According to the Texas Department of Public Safety, the state maintains the second-largest commercial driver’s license (CDL) system in the U.S., with approximately 52,000 skills exams administered every year. Though the objective of the CDL program is to reduce truck accidents through training and enforcement initiatives, crashes are still shockingly common. Many collisions are preventable, and could have been avoided if not for truck driver negligence. Unfortunately, victims frequently suffer fatal or severe injuries due to the size difference between a commercial truck and a passenger vehicle.
If you were injured or lost a loved one in a truck collision, you need solid legal representation on your side. Our Texas truck accident attorneys at Begum Law Group Injury Lawyers can help with negligent driving claims, and we’re prepared to take the matter to court as necessary to recover the compensation you deserve. To schedule a free, initial consultation of your case, contact us today at (866) 523-4167.
Truck drivers engage in many negligent acts, including:
When truck drivers suffer from fatigue, they could violate the law on the number of hours in service. The Federal Motor Carrier Safety Administration (FMCSA) has established regulations limit the time period a truck operator can spend behind the wheel. For instance, drivers carrying cargo are limited to a maximum of 11 work hours after spending 10 consecutive hours of time off, and must take a designated amount of time for rest breaks.
Improperly loaded cargo may also be a source of truck driver negligence, as accidents are common when debris falls off the trailer and into the path of following vehicles. Other drivers may be unable to steer clear of these items, or heavy cargo could crash directly onto the windshield. Severe collisions may occur when an unsecured load shifts, causing the truck to jack-knife or overturn.
Unsecured cargo may form the basis of a negligence claim where:
Though some laws and factors are unique to driving a truck, operators are subject to the same rules of the road as any other driver. They have the same legal duty to avoid causing a safety risk, so an operator could be liable for dangerous driving by:
*The outcome of any individual case depends on factors unique to that case. Past case results listed on this website do not guarantee or predict a similar result in any similar or future case.
Like many other motor vehicle accidents, truck collisions usually happen because someone was careless or reckless while driving. Proving this negligence requires you to establish four essential elements:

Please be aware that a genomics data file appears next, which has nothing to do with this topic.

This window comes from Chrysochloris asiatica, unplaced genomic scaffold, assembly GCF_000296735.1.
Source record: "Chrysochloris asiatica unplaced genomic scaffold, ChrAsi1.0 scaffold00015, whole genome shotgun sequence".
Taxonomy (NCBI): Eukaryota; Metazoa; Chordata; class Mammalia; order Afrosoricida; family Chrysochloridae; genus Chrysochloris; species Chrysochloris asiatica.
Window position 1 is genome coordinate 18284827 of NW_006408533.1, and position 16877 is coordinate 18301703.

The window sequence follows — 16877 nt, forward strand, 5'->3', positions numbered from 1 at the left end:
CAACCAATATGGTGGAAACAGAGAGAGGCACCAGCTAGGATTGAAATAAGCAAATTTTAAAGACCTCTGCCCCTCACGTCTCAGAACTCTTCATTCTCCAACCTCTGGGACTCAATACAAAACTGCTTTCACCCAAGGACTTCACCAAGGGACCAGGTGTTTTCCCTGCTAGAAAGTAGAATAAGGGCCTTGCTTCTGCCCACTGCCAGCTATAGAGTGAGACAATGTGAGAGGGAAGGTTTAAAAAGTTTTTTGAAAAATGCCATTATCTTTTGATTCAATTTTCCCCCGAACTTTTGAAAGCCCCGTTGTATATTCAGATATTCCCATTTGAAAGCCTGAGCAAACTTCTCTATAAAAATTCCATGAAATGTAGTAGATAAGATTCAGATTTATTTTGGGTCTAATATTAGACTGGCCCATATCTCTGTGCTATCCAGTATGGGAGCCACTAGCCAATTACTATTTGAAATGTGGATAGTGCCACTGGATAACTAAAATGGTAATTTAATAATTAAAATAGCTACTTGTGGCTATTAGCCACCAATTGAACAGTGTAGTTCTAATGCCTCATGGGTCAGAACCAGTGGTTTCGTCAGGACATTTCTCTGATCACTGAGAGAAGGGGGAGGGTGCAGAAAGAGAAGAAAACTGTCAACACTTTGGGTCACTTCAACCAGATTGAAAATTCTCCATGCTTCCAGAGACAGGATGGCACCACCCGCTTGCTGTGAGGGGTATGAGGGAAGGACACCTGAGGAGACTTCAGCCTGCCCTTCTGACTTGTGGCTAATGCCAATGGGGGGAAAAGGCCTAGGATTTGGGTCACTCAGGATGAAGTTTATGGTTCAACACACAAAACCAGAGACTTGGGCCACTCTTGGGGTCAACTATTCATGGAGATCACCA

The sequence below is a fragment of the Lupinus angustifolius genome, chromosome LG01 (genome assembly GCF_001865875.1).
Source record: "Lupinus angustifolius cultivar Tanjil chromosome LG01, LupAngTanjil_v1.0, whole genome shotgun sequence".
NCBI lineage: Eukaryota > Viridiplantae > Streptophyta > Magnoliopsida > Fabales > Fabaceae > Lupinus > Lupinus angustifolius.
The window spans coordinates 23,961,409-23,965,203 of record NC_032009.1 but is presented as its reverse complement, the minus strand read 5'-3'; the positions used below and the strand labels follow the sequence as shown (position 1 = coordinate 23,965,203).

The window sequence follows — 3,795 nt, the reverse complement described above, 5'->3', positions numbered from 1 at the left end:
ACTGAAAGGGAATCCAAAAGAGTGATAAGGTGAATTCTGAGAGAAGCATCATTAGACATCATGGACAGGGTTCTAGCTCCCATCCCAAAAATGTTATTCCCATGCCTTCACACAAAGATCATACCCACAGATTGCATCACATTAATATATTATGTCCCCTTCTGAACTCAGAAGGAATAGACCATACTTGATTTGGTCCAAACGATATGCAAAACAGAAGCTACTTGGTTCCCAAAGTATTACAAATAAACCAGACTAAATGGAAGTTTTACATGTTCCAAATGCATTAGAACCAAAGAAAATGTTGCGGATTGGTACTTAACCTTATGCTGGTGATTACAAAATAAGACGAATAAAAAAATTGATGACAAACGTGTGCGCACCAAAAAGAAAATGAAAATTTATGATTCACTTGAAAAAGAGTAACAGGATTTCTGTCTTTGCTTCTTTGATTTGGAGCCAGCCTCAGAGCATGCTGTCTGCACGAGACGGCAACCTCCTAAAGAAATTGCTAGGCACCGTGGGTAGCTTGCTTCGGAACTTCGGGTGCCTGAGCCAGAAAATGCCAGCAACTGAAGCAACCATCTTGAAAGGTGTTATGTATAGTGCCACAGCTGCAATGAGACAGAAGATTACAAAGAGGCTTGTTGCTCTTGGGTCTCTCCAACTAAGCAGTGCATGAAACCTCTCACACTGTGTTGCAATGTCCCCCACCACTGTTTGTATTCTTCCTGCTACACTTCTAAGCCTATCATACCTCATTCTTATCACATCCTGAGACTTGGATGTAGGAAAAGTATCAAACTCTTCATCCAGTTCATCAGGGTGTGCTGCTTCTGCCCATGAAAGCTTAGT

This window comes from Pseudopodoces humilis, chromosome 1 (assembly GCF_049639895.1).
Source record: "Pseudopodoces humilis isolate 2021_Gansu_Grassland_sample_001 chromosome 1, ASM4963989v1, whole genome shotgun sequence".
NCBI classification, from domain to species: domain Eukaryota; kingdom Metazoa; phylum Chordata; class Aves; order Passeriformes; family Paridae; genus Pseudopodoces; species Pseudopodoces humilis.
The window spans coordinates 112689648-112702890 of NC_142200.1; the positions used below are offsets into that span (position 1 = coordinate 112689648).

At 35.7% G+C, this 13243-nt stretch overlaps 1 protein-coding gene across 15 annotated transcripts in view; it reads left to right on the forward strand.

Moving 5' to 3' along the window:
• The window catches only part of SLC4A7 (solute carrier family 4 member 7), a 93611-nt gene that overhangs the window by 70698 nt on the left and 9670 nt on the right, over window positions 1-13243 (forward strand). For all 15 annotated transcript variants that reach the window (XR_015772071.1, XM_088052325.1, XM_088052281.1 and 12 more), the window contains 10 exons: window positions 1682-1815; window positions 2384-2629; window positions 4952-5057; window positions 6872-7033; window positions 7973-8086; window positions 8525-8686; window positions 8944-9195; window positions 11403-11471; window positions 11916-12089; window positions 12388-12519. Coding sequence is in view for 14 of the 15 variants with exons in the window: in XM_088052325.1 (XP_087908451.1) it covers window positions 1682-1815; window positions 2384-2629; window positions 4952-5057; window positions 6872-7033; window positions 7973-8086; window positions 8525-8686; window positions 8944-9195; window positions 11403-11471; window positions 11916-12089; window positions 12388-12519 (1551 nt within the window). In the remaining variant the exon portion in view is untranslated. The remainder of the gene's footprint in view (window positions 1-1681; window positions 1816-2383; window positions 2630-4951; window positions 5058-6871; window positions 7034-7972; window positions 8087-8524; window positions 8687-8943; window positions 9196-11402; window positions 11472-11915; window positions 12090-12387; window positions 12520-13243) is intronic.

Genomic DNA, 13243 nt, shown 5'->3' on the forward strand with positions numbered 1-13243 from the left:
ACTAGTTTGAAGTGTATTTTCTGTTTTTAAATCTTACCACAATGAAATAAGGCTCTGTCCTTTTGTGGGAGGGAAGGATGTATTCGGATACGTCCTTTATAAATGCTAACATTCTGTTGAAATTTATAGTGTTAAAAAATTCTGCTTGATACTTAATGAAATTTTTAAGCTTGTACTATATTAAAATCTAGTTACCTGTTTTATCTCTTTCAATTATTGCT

All motorists have a legal obligation to drive safely, including truck operators. This duty generally requires drivers to exercise reasonable caution, so they don’t put others on the road at risk of injury.
You must show that the truck driver’s acts deviate from the legal duty of care, constituting a breach. It’s necessary to prove that another person, faced with the same circumstances, wouldn’t have acted as the operator did.
There must be a link between the truck operator’s breach of duty and the accident that led to your injuries. You satisfy the causation test by showing that the crash wouldn’t have happened but for the driver’s negligence.
You need to present evidence regarding the losses you sustained as a result of your truck accident injuries. For instance, you may sustain damages related to:
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With the help of a truck accident lawyer, you may be able to recover compensation for your damages. However, though the four elements described above may seem straightforward, there can be complicated legal and logistical issues, such as:
The sheer size and weight of a commercial truck means that devastating injuries are likely for occupants of a passenger vehicle. Head injuries, spinal cord trauma, damage to internal organs, and related injuries are expensive to treat.
There may be several individuals and companies involved in a truck accident claim, each of which may have played a role in causing the crash. Beyond the operator, negligence concepts may attach liability to:
Truck operators are required to carry high insurance policies to cover property damage and injury-related losses of victims in a crash. Some coverage amounts can reach into the millions, depending on the type of truck and cargo. When the stakes are high, insurance companies assign their most qualified, experienced adjusters to a claim. These employees are trained to find loopholes or reasons to avoid paying a large claim amount to accident victims.